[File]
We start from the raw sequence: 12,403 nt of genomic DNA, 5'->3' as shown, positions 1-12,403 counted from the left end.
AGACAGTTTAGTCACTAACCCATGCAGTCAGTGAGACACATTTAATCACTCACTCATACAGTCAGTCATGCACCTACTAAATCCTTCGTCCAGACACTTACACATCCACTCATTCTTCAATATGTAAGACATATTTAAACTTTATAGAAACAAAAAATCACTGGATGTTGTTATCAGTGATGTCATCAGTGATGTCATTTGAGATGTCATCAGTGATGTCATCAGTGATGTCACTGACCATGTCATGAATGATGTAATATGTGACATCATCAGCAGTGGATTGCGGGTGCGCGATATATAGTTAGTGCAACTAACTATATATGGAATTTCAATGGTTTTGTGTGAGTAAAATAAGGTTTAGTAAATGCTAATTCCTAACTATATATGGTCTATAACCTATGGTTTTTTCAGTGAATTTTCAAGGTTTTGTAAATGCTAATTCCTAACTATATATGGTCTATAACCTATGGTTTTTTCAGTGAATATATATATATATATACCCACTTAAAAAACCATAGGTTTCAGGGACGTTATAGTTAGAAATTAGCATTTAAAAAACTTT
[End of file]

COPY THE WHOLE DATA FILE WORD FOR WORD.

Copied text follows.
We start from the raw sequence: 12,403 nt of genomic DNA, 5'->3' as shown, positions 1-12,403 counted from the left end.
AGACAGTTTAGTCACTAACCCATGCAGTCAGTGAGACACATTTAATCACTCACTCATACAGTCAGTCATGCACCTACTAAATCCTTCGTCCAGACACTTACACATCCACTCATTCTTCAATATGTAAGACATATTTAAACTTTATAGAAACAAAAAATCACTGGATGTTGTTATCAGTGATGTCATCAGTGATGTCATTTGAGATGTCATCAGTGATGTCATCAGTGATGTCACTGACCATGTCATGAATGATGTAATATGTGACATCATCAGCAGTGGATTGCGGGTGCGCGATATATAGTTAGTGCAACTAACTATATATGGAATTTCAATGGTTTTGTGTGAGTAAAATAAGGTTTAGTAAATGCTAATTCCTAACTATATATGGTCTATAACCTATGGTTTTTTCAGTGAATTTTCAAGGTTTTGTAAATGCTAATTCCTAACTATATATGGTCTATAACCTATGGTTTTTTCAGTGAATATATATATATATATACCCACTTAAAAAACCATAGGTTTCAGGGACGTTATAGTTAGAAATTAGCATTTAAAAAACTTT